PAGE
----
When the charred remains of woman are found, Säpo, the Swedish Security Services, suspect Gunvald Larsson of being mixed up in her murder. The dead woman was wanted internationally and a ...
See full summary »
When the charred remains of woman are found, Säpo, the Swedish Security Services, suspect Gunvald Larsson of being mixed up in her murder. The dead woman was wanted internationally and a member of a group of militant eco-activists carrying out attacks around the world. Gunvald sets out on his own to find the woman's murderer, with Säpo on his heels. Martin Beck is ordered to arrest Gunvald and his loyalty to his colleague is now put to the test. Written by
In Sweden, both episodes of season 4 were released theatrically. See more »
In the end of the movie, when Gunvald is entering the car after the funeral, Gunvald's face is covered with the same amount of facial hair as he had throughout the entire movie. However, in the following scene, inside the car, it is clearly visible that it is covered with a lot less facial hair. See more »
Imagine all good small movies that could have been made on this one's budget
There is not much to say. The "modern" but now well-established Beck series keep on going in the same way as usual. The only major difference is Mikael Persbrandt's new and dubious semi-alcoholic look. When first gazing upon that grizzled beard, those weary eyes and drowsy voice you may also quickly realise the fact: Persbrandt has begun taking after his father-in-law, Swedish rock artist Ulf Lundell!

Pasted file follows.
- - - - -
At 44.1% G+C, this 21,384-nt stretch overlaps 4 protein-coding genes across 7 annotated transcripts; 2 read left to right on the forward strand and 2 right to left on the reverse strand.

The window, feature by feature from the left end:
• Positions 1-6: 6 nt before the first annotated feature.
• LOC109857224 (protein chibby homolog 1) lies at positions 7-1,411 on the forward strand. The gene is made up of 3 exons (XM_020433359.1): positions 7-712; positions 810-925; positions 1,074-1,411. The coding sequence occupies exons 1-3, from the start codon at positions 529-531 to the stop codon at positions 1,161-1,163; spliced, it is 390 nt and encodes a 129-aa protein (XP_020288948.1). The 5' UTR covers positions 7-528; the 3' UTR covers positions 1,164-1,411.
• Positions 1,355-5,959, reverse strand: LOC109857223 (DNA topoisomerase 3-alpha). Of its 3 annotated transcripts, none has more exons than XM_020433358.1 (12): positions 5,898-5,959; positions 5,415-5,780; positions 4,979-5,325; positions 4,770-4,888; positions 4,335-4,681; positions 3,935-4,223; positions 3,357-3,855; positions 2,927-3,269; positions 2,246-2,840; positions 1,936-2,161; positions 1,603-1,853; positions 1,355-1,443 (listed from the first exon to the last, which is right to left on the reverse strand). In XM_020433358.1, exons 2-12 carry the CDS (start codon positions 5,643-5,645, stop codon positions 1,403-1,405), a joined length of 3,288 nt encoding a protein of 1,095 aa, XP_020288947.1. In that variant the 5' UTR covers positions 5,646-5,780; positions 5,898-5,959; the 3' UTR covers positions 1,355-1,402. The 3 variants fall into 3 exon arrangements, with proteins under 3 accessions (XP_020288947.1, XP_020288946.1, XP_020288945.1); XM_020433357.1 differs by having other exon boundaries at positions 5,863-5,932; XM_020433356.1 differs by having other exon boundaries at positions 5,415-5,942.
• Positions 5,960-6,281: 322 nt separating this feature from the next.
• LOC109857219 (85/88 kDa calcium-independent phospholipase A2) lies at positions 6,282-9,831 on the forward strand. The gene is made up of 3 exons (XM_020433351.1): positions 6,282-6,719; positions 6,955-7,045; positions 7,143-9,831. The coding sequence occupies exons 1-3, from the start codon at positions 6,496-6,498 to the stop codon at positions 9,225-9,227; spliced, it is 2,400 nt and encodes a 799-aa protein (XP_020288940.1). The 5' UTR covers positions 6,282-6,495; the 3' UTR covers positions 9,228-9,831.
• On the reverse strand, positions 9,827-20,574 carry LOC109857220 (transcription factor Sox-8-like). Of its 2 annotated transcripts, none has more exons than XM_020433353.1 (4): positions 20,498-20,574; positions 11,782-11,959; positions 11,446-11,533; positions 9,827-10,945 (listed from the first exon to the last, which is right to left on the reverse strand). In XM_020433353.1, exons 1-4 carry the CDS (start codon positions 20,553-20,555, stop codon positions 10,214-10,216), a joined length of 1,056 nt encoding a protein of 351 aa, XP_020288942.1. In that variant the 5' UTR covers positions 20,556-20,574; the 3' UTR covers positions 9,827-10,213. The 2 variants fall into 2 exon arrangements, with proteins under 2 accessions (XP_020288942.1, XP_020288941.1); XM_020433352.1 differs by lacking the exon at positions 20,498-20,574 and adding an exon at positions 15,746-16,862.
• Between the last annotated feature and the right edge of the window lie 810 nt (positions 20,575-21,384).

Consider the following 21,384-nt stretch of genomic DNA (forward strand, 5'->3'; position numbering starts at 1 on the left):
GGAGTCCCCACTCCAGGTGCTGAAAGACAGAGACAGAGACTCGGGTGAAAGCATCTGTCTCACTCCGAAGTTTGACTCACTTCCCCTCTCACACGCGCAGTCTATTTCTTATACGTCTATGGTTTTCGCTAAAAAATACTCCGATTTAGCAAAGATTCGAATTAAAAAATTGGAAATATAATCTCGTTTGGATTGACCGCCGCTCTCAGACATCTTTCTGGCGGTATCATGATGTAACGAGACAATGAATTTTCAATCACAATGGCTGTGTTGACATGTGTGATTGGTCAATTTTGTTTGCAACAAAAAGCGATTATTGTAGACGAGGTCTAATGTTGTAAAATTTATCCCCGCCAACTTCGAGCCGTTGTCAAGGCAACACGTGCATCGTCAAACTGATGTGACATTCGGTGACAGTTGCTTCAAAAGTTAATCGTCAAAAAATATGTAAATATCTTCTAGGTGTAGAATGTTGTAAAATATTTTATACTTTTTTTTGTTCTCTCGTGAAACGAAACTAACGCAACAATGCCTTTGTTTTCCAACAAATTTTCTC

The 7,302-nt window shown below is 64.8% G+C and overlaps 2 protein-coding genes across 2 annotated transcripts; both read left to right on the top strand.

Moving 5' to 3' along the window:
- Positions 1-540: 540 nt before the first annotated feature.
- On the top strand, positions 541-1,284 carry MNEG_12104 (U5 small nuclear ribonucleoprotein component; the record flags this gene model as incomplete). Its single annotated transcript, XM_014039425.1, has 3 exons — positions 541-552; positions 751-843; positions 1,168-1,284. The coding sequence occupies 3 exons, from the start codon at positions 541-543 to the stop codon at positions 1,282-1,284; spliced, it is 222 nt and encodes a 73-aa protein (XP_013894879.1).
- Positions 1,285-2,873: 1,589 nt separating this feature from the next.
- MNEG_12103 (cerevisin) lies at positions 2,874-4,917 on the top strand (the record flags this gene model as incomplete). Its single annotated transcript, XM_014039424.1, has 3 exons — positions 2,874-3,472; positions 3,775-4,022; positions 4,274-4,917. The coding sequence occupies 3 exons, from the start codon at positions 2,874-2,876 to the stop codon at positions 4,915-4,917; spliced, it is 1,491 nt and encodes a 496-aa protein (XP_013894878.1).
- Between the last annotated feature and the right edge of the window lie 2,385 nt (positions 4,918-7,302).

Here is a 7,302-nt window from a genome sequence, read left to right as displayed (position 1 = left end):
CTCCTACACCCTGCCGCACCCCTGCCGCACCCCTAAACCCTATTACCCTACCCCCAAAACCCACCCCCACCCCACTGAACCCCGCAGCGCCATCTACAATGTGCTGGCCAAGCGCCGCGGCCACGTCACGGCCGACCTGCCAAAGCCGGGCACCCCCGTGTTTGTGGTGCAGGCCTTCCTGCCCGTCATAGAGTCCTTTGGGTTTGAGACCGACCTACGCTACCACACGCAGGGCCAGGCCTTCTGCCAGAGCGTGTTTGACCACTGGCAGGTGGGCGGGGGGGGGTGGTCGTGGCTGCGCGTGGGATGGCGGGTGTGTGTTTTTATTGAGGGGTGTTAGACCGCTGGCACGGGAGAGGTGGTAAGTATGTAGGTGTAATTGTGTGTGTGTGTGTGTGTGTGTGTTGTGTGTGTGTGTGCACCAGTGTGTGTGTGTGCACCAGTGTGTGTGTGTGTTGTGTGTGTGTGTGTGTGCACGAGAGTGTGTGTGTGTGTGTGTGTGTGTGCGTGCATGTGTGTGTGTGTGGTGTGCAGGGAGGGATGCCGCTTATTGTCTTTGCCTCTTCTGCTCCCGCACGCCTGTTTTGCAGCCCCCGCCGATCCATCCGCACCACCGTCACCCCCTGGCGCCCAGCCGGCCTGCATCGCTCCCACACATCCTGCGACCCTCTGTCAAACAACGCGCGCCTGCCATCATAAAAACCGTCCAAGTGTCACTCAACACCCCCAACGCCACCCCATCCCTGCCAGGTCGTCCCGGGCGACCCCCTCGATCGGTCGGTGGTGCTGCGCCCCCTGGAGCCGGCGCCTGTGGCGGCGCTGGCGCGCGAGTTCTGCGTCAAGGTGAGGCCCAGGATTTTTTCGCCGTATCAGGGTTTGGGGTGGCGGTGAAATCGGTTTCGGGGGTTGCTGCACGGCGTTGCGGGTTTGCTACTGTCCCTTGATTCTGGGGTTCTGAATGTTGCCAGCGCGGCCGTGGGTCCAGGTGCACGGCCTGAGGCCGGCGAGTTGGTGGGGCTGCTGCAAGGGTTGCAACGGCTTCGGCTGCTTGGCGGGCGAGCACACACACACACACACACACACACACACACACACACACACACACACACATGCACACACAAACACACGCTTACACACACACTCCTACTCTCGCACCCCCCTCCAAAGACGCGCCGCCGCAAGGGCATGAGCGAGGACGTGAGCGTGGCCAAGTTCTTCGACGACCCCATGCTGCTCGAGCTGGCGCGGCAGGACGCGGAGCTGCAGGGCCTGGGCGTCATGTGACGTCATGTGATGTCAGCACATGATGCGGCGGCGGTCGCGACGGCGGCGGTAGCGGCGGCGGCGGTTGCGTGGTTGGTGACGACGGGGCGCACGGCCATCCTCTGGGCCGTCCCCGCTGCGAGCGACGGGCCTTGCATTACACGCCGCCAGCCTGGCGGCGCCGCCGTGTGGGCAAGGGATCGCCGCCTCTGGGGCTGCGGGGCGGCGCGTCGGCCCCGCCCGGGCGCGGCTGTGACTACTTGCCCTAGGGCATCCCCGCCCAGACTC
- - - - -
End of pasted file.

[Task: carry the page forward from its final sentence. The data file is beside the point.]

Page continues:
Now, about the film. There is not much to say because it is so cliché-ridden and out of proportion you'll either consider it to be a great flick or a really crappy one.
Personally I must settle with the crap group and once more point out the obvious fact: movie plots involving large political events and terrorism don't do well on Swedish soil. It is simply too far-out for that moderate, little country. I do recommend those of you who read this to rather look for the old Martin Beck series with Gösta Ekman in the main role and Rolf Lassgård as a much more convincing Gunvald Larsson. The crimes are far less spectacular but all the more convincing and crafty.
4 of 17 people found this review helpful.
Was this review helpful to you?